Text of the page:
National Labor Union

The first recorder strike of factory workers occurred in 1828, when children who toiled as laborers, stopped working following the mill owners’ announcement of changing the dinner time from twelve to one (Jordan and Litwack, 1991, p. 214). The children workers went out on strike, reasoning that if they follow the owners’ demand, there is a great probability that they would not be able to eat at all (p. 214). The police was called to interfere but it did not discourage other workers to stage a strike again.

From 1833- 1837, labor unions grew at a staggering rate, from 26,000 to 300,000 (p. 214). The seed towards creating permanent union had been planted. When Civil War started, labor was needed so the number of union further rose. However, it was not until the war ended that an attempt to form a single national federation was initiated. In 1866, seventy-seven delegates convened in Baltimore to organize the National Labor Union (Tindall and Shi, 1999, p. 913). William H. Sylvis was appointed as leader (Brinkley, 2003, p. 491).

Its members included representatives from labor and people who seemed to be more interested in political and social reforms rather than bargaining collectively for employees (p. 913). The NLU, like most unions, resented to women joining, contending that women were “created to be man’s companion” (p. 491). At that time, women were already toiling in town mills. But to say that NLU was not gender sensitive is incorrect. Many stated that as long as scenarios that made it impossible to men to work for the family’s welfare, women should be given equal opportunities (p. 913).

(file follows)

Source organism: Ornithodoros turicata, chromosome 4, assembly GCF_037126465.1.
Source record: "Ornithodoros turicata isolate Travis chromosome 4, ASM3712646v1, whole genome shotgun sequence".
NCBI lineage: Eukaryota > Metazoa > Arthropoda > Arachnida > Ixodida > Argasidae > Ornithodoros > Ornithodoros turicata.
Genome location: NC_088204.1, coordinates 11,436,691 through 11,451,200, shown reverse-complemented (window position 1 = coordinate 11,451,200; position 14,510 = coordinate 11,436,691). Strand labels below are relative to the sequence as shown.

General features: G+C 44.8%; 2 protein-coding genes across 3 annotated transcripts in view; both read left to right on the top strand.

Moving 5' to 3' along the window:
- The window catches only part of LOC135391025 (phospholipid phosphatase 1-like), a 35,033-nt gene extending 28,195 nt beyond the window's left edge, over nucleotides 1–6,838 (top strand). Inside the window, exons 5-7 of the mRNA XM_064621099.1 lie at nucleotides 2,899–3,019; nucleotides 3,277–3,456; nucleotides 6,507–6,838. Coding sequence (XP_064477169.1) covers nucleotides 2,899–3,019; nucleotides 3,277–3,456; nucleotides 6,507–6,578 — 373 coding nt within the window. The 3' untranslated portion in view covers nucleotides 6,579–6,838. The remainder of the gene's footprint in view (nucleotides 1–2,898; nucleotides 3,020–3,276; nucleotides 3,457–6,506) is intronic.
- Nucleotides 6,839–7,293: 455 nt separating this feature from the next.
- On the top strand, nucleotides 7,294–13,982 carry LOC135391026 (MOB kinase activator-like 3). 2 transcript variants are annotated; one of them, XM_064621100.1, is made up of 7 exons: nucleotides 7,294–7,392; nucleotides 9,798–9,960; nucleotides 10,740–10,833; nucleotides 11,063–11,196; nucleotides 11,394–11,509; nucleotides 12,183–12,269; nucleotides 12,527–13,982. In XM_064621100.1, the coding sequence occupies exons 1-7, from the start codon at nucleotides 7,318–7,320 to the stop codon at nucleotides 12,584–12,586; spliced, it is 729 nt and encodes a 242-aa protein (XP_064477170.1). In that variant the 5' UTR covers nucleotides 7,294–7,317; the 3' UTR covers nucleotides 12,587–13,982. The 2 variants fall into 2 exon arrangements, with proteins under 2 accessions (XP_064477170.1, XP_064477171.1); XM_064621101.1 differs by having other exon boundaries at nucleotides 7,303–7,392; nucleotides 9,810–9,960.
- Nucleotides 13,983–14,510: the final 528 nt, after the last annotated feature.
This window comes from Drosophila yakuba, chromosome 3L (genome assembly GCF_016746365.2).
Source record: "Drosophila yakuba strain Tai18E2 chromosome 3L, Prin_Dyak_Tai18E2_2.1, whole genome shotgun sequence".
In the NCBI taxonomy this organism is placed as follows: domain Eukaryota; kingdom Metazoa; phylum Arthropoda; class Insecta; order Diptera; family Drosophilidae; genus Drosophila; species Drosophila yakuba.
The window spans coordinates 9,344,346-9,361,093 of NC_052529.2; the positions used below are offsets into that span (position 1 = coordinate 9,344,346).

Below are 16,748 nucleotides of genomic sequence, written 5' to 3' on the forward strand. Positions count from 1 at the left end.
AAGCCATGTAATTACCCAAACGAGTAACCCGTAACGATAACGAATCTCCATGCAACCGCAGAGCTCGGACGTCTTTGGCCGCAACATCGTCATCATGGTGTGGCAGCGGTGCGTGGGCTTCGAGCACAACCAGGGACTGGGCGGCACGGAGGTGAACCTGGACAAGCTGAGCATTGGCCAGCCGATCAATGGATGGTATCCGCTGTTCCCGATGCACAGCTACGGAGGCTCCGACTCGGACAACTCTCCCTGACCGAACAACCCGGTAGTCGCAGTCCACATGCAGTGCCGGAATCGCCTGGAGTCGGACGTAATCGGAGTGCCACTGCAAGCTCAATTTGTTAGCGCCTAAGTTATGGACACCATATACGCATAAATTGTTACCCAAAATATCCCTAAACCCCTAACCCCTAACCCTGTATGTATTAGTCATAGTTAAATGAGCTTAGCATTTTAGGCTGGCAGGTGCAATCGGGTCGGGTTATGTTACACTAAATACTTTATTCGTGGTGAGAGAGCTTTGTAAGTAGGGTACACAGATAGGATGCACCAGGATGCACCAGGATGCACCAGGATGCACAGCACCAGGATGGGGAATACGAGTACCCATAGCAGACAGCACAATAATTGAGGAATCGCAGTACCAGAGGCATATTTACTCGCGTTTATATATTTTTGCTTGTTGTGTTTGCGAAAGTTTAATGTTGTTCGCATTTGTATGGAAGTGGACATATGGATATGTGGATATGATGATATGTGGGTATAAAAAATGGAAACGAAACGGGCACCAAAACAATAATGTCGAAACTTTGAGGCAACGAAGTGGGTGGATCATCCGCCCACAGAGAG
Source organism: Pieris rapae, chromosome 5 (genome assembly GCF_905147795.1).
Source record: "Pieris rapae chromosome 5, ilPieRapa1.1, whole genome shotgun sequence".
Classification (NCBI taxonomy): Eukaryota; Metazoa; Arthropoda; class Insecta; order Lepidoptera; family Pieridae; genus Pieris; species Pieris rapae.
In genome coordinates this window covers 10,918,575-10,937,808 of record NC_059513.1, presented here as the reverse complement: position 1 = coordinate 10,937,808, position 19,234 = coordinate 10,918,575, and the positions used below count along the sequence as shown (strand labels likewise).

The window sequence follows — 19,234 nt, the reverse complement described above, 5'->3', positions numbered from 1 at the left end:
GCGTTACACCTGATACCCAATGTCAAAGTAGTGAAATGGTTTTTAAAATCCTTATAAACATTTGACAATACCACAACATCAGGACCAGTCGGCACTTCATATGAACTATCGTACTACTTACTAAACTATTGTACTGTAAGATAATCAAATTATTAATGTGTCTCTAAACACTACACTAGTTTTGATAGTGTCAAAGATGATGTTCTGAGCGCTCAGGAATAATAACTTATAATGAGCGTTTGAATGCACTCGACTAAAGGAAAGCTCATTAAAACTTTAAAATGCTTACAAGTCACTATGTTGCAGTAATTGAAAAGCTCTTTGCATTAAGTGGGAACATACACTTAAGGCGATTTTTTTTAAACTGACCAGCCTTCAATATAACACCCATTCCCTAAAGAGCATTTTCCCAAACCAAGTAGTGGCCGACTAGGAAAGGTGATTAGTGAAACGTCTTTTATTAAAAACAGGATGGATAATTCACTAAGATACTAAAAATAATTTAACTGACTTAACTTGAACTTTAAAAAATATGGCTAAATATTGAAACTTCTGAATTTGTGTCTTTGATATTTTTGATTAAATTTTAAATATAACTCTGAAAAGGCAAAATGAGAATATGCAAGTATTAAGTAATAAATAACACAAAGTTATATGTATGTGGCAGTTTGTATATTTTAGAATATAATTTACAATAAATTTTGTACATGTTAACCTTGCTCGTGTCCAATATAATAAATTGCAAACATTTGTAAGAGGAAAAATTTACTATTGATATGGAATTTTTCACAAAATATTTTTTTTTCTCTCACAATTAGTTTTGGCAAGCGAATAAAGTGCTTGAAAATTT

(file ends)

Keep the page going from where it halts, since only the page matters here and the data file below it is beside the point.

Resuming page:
In fact, NLU advocated for eight-hour workday, equality for women and blacks and creation of workers’ cooperatives (p. 913). The group also championed greenbackism, which allowed money to be printed in paper so that the currency would be inflated and thus mitigate debts (p. 913). However, just as labor unions started to rise, the leader of NLU and with it, support decreased (p. 913). It did not help that the Panic of 1873 occurred, making the NLU completely be shattered (p. 491).

Despite its short existence, the NLU, in its own way, helped hasten the growth of American labor in the nineteenth century. For one, the group was able to convince Congress to pass an eight-hour work day for government employees (p. 913). Furthermore, the Contract Labor Law, which was enacted during the Civil War, was canceled (p. 9130. The Contract Labor Law was advantageous to employers for it allowed them to hire foreign workers for a much lower pay rate. Obviously, the law put American workers in a weak position.

The NLU may have had little time in finishing what it aimed to accomplish but in the short time that it existed, it was able to somehow strengthen the American labor. The failure of NLU was also not a failure for another group had emerged. The Noble and Holy order of the Knights of Labor started out as a secret society in 1869 (Divine, Breen, Fredrickson and Williams, 1991, p. 542). A Philadelphia worker named Uriah S. Stephens was a tailor who was fond of joining secret groups such as the Masons (Tindall and Shi, 1999, p. 913).

Affiliated with the Baptist faith, Stephens believed that a secret organization would be able to guard its members while at the same time form a thick spirit of camaraderie (p. 913). The order was initially composed of ten Philadelphia tailors but in 1873, the group staged its first district assembly (p. 913). Following the period of depression and termination of other unions, the Knights of Labor stood still. . In 1878, it held its first General Assembly as a national organization (p. 913).